is already April and so far this year I used it twice.
I think I have a regal. I can't remember the last time I used it. It makes
my bread too dark, even on the light crust setting. So, it needs to be
babysat, at the end, since you can't let if finish the cycle.
I have a KitchenAid mixer that keads bread dough just fine and I like having
control over the baking part. So, yeah, I should get rid of the bread
machine. I guess I'm not a bread machine person.
I also like smelling my bread being created, as I add ingredients and mix it
together. I missed that with the bread machine!
Thanks again for your comment.
For those "Zo" user, I have a question - some comment/review from
Internet have mentioned that the machine cannot bake well, and they
need to finish it in their oven. Is it true? Or is it just a misuse
Probably a preference issue. If the ABM doesn't bake the bread to
your preference, then it doesn't "bake well". If you like crusty
bread, an ABM is probably not for you. If you like bread with a
really soft crust, an ABM is probably not for you.
Personally, I have a Panasonic, and I use it at least once a week.
There are people who don't like the bread from their Panasonics either
because it's too dark or too light (I've heard both).
If you are really picky about your bread, get a KA and make your own.
Me, I just want sandwich bread that my kids will eat and that doesn't
cost $1.50/loaf on sale. I can make bread by hand, but I have chosen
Jenn Ridley : email@example.com
It's not a "misuse", it's a matter of personal preference...
The machine bakes very well, it's basic bread cycle seems to bake about 10
minutes too long for my taste.. but that can be controlled by taking the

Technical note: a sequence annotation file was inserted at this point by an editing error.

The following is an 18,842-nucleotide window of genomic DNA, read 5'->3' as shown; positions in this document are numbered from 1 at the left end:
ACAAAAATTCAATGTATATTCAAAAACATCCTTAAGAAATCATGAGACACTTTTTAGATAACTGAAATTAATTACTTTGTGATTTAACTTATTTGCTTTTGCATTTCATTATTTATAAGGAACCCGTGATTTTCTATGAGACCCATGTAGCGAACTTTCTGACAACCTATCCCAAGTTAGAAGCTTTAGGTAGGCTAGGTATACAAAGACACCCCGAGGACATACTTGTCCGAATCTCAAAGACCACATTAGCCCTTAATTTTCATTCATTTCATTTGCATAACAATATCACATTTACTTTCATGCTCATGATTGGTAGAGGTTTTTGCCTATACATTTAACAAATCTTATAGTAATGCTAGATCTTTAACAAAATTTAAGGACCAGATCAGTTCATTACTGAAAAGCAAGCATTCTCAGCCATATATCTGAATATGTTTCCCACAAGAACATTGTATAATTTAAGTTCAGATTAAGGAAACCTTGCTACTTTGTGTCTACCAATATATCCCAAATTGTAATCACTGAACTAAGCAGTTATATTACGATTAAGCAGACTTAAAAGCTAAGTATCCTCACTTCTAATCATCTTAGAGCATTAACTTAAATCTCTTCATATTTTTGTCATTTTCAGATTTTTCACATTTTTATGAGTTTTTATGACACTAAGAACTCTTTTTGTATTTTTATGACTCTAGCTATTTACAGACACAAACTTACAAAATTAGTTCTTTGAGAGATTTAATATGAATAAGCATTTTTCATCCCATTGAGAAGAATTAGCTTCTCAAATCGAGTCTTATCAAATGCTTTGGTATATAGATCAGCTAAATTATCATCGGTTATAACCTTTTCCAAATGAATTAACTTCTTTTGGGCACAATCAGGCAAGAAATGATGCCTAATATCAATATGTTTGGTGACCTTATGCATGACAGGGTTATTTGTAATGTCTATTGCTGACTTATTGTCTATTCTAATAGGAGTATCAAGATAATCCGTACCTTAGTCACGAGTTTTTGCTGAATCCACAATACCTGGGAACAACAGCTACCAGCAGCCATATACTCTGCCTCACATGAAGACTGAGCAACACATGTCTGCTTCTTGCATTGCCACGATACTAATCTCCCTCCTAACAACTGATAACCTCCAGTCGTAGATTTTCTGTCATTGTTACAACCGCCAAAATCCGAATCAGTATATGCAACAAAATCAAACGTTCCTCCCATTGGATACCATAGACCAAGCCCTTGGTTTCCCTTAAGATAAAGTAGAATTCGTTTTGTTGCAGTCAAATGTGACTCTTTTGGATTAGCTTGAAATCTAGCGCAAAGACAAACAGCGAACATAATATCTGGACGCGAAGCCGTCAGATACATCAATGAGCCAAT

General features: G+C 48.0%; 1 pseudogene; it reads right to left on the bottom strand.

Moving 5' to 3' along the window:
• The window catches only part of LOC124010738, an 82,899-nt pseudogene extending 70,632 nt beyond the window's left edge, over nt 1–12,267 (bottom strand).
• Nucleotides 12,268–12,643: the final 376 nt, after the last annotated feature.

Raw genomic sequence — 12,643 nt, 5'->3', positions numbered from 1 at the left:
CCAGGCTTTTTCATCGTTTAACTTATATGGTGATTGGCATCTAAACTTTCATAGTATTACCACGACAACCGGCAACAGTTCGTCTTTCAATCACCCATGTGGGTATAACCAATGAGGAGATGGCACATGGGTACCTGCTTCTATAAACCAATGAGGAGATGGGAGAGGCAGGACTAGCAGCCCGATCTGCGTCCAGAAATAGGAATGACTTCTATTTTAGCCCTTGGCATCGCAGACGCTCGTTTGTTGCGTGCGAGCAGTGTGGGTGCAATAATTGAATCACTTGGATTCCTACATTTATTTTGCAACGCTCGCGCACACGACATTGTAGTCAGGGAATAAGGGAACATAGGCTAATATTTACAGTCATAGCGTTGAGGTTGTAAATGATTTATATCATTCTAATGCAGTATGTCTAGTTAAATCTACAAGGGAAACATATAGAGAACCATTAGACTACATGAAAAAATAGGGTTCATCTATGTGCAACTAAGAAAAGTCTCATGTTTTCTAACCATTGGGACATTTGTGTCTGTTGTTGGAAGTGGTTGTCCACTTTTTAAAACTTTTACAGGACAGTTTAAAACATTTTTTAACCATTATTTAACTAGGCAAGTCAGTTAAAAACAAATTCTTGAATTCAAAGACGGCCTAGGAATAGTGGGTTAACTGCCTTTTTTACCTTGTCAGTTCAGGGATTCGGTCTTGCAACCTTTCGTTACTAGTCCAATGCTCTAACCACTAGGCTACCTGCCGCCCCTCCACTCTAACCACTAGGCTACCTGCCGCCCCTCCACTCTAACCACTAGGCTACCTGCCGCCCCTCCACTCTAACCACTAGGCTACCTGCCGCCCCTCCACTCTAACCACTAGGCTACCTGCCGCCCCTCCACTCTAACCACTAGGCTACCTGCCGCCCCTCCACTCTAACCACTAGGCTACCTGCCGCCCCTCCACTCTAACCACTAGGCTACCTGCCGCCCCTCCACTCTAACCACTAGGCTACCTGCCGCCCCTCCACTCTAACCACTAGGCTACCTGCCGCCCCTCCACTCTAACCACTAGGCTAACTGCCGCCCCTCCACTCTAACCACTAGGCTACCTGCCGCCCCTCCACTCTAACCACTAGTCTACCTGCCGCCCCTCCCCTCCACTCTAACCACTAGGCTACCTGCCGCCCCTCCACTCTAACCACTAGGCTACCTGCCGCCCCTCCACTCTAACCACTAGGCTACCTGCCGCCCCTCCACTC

bread out sooner, baking on the sandwich cycle, creating a custom program
with a shorter bake time or using the dough cycle and baking in your own
Most "fussy" users opt for the dough cycle and oven baking, because it's
quicker and you end up with a loaf without the two tiny holes from the
paddles/posts... and it frees up the machine to start more dough for
I do two types of bread: what I call "stupid-simple" recipes that I
just dump into the Oster (the el-cheapo $50 unit) and let it go for the
gusto, kneading and fermenting with added temperature, and then I pop
that dough out and let it proof in a regular bread pan for an oven
bake. For more rustic and high-effort stuff I like to use the
Electrolux Assistent (sic) mixer, which took some getting used to but
now, I'd never be without it. It just does a fabulous job on any dough
you want from stiff stuff to "dough" that resembles batter.
But, as you sound like you want it ready and baked in the machine, I'd
just go for the least expensive model out there, like I say the Oster
we have had for a long time does a decent job and produces edible bread
with little fuss.
Can't complain. I have a YD150. I don't even know if they make that
size anymore. I put the ingredients in, bread comes out. It's been
in heavy use for almost eight years now (1-2 loaves of bread a week,
minimum). The only failures I've had have been either user error or
due to badly timed power outages.
We replaced the beater after five years (DH pulled it out of a loaf of
bread with a knife, and scratched the non-stick coating, and
eventually the non-stick coating got enough scratches in it that it
stuck to the bread more often than it stay in the pan). That was a
particularly grabby loaf of bread - usually the beater blade stays in
the pan when I drop the bread out.
Last summer, I had to replace the connecting shaft that goes from the
motor to the beater blade - after seven years of hard use, the gasket
had stopped being flexible and waterproof, and water was leaking out
of the pan. It's an easily replaceable part, though.
Didn't have a problem getting the parts - I ordered them from
Panasonic and they showed up a week later.
Jenn Ridley : firstname.lastname@example.org